Area fisheries suffer lower-than-expected winter kill
Glenwood Area Fisheries Supervisor Dean Beck said that most of the fisheries in Douglas County and the surrounding area came through the winter much better than expected despite almost perfect winter kill conditions.
“It just never fails to amaze me,” Beck said. “You think you’ve got a reasonable projection of what might happen, and they pull through. They’re pretty resilient systems.”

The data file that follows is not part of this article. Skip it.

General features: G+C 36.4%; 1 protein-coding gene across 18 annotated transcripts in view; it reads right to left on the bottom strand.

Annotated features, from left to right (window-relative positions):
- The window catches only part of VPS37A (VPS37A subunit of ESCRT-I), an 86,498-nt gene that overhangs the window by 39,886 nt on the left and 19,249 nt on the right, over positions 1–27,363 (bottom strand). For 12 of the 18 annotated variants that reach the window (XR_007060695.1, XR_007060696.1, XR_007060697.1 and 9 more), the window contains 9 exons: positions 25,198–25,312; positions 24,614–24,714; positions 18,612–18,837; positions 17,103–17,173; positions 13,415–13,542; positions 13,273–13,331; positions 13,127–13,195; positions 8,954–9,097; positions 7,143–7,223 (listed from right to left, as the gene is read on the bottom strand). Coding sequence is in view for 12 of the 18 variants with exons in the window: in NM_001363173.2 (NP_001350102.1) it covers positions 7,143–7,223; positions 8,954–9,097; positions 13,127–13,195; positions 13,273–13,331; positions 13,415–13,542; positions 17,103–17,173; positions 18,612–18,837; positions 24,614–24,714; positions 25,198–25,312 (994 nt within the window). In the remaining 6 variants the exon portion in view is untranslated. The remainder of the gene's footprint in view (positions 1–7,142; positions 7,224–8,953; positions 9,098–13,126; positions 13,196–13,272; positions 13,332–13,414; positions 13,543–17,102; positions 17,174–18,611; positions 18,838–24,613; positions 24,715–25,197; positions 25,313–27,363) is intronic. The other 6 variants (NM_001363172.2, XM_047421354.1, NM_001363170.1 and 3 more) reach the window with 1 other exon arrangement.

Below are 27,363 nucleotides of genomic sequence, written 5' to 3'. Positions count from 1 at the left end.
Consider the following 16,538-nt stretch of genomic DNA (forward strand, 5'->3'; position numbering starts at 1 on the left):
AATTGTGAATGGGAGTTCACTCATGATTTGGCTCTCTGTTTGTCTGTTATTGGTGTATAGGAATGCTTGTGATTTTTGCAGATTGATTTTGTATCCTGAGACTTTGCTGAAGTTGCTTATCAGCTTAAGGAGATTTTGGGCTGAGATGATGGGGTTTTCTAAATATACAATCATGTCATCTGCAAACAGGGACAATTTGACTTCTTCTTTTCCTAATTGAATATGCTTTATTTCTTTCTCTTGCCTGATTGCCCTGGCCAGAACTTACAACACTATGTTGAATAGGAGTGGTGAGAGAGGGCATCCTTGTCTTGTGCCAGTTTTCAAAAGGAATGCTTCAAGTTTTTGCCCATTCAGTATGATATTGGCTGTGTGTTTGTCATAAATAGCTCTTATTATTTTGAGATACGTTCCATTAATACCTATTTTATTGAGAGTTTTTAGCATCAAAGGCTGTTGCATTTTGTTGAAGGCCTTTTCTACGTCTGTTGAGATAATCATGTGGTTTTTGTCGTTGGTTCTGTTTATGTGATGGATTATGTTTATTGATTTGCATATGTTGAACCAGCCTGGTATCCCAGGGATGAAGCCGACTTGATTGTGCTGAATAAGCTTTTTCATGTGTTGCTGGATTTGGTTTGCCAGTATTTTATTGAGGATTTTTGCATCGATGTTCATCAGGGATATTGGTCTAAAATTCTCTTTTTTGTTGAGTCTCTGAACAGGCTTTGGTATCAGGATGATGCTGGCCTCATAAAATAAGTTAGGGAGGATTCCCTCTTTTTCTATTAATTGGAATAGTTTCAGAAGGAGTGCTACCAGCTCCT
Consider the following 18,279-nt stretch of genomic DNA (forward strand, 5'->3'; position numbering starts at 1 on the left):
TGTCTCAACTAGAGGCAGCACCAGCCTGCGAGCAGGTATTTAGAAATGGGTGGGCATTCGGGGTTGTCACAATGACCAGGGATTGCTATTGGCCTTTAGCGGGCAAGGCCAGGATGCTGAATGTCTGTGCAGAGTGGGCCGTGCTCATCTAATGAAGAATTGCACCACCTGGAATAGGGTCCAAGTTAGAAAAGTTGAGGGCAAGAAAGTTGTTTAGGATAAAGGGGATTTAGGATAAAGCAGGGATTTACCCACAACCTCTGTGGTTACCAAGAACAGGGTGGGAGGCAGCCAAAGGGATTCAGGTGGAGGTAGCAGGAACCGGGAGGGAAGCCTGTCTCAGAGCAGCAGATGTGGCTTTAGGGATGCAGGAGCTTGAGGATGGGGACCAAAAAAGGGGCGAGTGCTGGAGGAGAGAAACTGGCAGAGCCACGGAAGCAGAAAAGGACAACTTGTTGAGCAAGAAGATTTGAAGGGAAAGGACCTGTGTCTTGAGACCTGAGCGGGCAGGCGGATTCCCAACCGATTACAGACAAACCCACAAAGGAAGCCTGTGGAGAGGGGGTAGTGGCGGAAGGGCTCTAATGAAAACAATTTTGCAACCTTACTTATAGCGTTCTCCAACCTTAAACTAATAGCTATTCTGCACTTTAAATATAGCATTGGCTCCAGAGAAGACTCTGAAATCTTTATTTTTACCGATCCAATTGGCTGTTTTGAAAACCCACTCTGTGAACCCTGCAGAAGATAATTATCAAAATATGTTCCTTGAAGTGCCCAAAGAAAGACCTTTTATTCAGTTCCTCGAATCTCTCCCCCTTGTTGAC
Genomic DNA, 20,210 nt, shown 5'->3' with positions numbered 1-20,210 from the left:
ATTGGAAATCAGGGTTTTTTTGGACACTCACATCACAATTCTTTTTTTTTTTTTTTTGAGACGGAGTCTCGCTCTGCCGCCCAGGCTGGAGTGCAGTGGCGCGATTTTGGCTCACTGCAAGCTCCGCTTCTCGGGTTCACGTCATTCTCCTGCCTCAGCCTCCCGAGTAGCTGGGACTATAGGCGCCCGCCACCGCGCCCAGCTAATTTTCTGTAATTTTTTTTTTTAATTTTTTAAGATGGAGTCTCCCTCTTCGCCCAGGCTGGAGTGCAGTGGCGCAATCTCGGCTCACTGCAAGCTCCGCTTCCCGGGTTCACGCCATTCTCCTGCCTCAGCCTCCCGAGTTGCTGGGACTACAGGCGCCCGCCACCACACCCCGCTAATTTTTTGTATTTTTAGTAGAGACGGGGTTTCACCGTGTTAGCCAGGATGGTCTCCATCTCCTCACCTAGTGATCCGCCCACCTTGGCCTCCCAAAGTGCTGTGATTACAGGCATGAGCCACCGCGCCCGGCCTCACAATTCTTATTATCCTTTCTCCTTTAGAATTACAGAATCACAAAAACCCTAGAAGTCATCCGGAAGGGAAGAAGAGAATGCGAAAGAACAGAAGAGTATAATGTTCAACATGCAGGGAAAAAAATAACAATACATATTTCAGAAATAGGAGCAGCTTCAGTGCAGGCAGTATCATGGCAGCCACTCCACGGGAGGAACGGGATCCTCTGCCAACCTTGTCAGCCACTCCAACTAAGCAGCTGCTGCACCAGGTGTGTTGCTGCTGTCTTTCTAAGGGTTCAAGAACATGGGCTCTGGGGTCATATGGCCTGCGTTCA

The lake that was hit hardest in Douglas County was Gilbert Lake, a 201-acre body of water near the west edge of Lobster Lake. This winter had conditions that were potentially as tough on fish as any that Beck said he could remember since moving to the area in 1989. Cold temperatures led to early ice that got thicker and thicker as the winter progressed.Heavy snow that piled up on some lakes also kept the sun from reaching plants in the water that produce oxygen. As the plants die, they use up more oxygen during the decaying process.The DNR has already moved some adult bass, bluegill and perch into Lake Gilbert since the ice came off and also plan to stock walleye fry in the lake. Other lakes in the county and surrounding areas came through the winter in relatively good shape.“Some of them I was concerned about locally – [Lake] Villard, Emily, they’re good,” Beck said. “The fish must have been swimming sideways.”The ice left almost all the area lakes the week of April 25. Lakes in this region of the state have held up well in the past, and did so again against some tough conditions.“High ground water table and the interconnectedness of the lakes certainly helps a lot,” Beck said. “Those lakes that don’t have a lot of interconnectedness could get stagnant and hold a lot of aquatic plants that die off and use up oxygen when the bacteria breaks that down.”